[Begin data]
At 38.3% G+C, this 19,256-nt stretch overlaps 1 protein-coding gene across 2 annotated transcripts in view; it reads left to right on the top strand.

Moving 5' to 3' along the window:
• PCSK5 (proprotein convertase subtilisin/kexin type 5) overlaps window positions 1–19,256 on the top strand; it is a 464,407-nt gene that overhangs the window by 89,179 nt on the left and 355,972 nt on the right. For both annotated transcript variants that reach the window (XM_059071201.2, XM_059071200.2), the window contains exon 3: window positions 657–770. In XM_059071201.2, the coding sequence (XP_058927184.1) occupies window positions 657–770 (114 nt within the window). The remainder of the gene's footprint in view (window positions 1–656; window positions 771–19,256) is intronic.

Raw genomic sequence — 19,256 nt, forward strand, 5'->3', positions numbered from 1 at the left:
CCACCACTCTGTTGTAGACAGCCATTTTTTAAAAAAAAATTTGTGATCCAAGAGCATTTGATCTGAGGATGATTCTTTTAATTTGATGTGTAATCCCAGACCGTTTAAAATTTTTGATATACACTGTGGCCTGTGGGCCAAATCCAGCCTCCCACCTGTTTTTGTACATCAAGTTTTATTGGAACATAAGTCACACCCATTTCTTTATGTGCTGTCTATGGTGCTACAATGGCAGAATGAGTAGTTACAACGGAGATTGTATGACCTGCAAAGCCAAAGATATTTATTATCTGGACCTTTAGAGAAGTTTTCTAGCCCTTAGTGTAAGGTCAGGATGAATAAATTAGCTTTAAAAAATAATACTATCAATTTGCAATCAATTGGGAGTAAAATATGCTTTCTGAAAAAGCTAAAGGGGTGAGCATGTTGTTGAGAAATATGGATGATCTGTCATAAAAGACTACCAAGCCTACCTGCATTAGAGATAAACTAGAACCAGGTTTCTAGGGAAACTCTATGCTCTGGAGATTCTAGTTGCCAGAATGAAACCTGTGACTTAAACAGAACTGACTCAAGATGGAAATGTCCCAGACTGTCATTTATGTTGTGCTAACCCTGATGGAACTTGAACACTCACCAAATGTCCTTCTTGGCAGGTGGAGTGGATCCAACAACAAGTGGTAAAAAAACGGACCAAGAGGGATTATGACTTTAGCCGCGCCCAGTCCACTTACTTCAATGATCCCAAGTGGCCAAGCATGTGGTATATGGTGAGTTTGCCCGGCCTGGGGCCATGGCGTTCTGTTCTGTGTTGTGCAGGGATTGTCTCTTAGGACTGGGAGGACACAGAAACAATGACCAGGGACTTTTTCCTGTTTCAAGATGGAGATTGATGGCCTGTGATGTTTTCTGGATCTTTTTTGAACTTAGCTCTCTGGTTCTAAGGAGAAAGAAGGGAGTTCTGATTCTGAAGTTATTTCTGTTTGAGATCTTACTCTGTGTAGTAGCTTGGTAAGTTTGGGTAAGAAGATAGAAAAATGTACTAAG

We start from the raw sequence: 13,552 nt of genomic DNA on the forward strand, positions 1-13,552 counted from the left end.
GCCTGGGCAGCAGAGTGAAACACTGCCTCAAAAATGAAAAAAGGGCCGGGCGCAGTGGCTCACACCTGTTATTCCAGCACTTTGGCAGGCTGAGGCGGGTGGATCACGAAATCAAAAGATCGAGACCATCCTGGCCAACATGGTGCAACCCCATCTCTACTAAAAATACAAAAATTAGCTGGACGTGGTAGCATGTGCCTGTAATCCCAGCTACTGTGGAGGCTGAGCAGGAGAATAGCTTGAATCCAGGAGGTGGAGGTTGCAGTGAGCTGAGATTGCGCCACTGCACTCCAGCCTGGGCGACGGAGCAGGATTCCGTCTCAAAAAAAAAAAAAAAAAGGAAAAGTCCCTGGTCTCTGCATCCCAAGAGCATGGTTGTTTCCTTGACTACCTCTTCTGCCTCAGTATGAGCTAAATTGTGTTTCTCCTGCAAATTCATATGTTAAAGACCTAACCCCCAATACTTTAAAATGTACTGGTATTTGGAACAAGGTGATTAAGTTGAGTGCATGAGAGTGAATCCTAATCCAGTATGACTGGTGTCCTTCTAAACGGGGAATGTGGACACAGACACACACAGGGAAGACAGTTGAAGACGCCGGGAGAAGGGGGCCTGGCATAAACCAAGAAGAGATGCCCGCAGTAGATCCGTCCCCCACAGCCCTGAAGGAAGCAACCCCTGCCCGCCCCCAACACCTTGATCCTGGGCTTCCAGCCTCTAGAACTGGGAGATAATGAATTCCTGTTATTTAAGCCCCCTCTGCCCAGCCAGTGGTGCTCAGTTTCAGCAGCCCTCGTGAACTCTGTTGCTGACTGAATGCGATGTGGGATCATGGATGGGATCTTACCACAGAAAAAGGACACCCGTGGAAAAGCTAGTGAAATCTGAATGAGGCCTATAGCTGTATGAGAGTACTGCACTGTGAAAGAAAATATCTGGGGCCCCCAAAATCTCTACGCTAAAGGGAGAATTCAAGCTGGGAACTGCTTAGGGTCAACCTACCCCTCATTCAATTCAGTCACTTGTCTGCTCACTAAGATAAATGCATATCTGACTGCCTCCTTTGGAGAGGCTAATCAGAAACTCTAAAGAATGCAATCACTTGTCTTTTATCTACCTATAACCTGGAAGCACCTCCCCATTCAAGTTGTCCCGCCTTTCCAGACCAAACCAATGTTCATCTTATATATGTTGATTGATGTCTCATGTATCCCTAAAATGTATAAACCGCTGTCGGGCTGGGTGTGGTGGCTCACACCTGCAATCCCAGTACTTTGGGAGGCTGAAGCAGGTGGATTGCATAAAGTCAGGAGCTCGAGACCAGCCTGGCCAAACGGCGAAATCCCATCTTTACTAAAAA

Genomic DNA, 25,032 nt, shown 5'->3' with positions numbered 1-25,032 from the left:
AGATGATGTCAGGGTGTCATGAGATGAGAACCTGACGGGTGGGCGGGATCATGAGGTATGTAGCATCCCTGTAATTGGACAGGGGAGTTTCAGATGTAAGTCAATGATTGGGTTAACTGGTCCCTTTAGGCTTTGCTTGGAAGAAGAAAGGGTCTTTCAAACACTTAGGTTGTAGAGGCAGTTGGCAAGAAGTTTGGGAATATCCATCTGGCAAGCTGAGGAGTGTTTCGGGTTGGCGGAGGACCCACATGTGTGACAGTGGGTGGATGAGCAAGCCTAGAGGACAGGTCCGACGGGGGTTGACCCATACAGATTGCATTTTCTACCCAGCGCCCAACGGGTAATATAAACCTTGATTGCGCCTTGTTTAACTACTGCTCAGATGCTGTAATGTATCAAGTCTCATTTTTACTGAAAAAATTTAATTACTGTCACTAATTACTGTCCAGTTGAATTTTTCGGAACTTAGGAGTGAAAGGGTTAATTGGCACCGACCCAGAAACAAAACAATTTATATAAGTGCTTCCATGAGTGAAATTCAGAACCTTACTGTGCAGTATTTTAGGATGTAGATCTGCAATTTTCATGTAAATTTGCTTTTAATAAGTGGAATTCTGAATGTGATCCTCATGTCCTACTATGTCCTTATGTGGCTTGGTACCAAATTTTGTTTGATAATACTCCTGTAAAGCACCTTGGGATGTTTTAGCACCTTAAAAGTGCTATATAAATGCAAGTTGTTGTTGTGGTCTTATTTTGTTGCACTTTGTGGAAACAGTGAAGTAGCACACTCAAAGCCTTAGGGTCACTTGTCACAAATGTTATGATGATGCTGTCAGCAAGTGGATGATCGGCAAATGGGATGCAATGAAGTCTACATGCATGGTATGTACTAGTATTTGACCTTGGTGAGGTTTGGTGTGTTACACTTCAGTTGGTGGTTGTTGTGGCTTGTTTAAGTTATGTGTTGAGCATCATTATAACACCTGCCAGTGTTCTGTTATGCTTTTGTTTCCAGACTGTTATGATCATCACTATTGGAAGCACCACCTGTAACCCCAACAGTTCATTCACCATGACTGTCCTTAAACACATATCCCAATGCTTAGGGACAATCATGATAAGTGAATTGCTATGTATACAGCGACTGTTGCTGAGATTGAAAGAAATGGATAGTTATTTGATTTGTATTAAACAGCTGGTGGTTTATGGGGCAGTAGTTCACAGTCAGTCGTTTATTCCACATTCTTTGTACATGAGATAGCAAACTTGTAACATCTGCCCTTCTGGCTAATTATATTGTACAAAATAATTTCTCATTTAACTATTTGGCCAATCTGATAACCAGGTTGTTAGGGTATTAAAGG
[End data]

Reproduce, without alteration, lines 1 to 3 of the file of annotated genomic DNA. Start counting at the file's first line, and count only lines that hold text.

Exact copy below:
At 38.3% G+C, this 19,256-nt stretch overlaps 1 protein-coding gene across 2 annotated transcripts in view; it reads left to right on the top strand.

Moving 5' to 3' along the window:
• PCSK5 (proprotein convertase subtilisin/kexin type 5) overlaps window positions 1–19,256 on the top strand; it is a 464,407-nt gene that overhangs the window by 89,179 nt on the left and 355,972 nt on the right. For both annotated transcript variants that reach the window (XM_059071201.2, XM_059071200.2), the window contains exon 3: window positions 657–770. In XM_059071201.2, the coding sequence (XP_058927184.1) occupies window positions 657–770 (114 nt within the window). The remainder of the gene's footprint in view (window positions 1–656; window positions 771–19,256) is intronic.